Assulina muscorum secretes morphologically altered shells when cultured in a medium with 5 mM caffeine. The siliceous scales, normally distributed in a regular overlapping pattern, are disorganized, thicker and wider than normal, and occasionally have incompletely silicified surfaces that appear irregular in profile in transmission electron microscopic ultrathin sections. The shape of the silica deposition vesicles (SDVs) in the cytoplasm is altered and they are less regularly arranged. The swollen appearances of the SDVs, and of nearby Golgi tubules, give additional evidence that caffeine affects the fine structural morphology of membranous secretory organelles and can disrupt their normal depositional activity. In addition to the greater thickness and width of the siliceous scales in caffeine-treated cells, the length and width of the shell are larger compared to controls, but the aspect ratio (length/width) is smaller. The latter is attributed to a larger increase in width relative to the increase in length of the caffeine-treated cells. Since some of the scales are deposited with the long axis laterally on the shell surface, in addition to being greater in width, this raises the interesting question of whether the morphology of the SDVs and the siliceous products influences the size and morphogenesis of the shell. Further research is needed to clarify the interaction of the SDVs with the cytoplasmic cytoskeletal system during shell morphogenesis. (C) 1995 Wiley-Liss, Inc.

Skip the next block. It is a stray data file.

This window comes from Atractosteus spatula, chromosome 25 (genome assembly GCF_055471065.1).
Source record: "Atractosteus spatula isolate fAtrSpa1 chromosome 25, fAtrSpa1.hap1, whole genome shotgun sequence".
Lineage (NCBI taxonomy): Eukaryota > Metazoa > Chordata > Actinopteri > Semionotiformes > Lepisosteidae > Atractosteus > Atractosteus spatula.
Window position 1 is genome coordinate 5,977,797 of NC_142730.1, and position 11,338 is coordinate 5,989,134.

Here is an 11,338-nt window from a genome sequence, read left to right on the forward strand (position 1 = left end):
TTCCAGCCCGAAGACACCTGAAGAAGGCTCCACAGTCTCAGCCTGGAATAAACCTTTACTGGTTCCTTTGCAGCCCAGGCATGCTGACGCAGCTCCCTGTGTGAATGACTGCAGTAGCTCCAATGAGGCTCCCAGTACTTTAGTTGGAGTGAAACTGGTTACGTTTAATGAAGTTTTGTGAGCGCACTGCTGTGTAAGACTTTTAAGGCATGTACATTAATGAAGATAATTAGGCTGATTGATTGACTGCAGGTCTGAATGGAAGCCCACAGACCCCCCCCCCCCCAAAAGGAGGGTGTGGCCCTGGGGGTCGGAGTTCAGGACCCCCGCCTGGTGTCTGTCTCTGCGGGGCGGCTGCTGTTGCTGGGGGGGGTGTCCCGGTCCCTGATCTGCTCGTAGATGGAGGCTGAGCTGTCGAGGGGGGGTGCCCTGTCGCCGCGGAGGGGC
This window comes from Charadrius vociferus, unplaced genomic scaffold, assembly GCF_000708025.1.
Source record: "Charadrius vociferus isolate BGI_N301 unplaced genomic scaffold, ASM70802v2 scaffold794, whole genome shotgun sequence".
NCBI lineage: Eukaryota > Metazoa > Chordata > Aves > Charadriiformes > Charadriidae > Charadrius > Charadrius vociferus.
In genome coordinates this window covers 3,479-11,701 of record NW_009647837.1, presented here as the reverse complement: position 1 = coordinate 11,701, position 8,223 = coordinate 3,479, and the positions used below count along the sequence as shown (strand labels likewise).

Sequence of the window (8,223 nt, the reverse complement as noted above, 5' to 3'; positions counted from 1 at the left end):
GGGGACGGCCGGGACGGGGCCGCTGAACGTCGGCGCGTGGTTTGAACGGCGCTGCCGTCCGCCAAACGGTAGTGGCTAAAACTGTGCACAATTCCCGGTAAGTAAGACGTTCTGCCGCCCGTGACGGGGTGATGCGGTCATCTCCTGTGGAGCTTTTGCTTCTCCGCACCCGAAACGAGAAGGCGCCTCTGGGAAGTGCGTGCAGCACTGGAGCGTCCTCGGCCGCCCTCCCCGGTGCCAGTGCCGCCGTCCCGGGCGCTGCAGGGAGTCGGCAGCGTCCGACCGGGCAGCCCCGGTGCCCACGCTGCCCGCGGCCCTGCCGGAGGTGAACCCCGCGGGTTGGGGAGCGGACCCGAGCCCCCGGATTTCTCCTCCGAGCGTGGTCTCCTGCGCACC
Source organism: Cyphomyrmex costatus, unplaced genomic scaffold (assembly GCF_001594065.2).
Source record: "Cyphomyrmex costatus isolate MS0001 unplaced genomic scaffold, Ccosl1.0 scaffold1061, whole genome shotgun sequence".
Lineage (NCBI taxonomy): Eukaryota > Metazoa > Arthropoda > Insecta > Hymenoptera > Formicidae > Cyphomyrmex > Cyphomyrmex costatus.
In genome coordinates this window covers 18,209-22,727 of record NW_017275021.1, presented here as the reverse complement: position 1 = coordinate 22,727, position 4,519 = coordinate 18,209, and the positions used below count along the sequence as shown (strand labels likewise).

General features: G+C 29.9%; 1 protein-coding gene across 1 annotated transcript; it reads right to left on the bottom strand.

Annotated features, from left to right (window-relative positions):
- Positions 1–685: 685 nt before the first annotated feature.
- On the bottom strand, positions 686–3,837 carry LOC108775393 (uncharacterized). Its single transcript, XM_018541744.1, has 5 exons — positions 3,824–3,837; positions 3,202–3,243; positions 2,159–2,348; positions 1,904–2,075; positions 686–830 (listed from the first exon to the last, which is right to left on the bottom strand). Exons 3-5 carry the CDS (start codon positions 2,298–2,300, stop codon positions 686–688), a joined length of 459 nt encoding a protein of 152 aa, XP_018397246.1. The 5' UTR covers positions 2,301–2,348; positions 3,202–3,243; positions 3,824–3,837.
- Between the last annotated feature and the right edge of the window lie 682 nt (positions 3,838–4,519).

Rv095Times Cited:1Cited References Count:38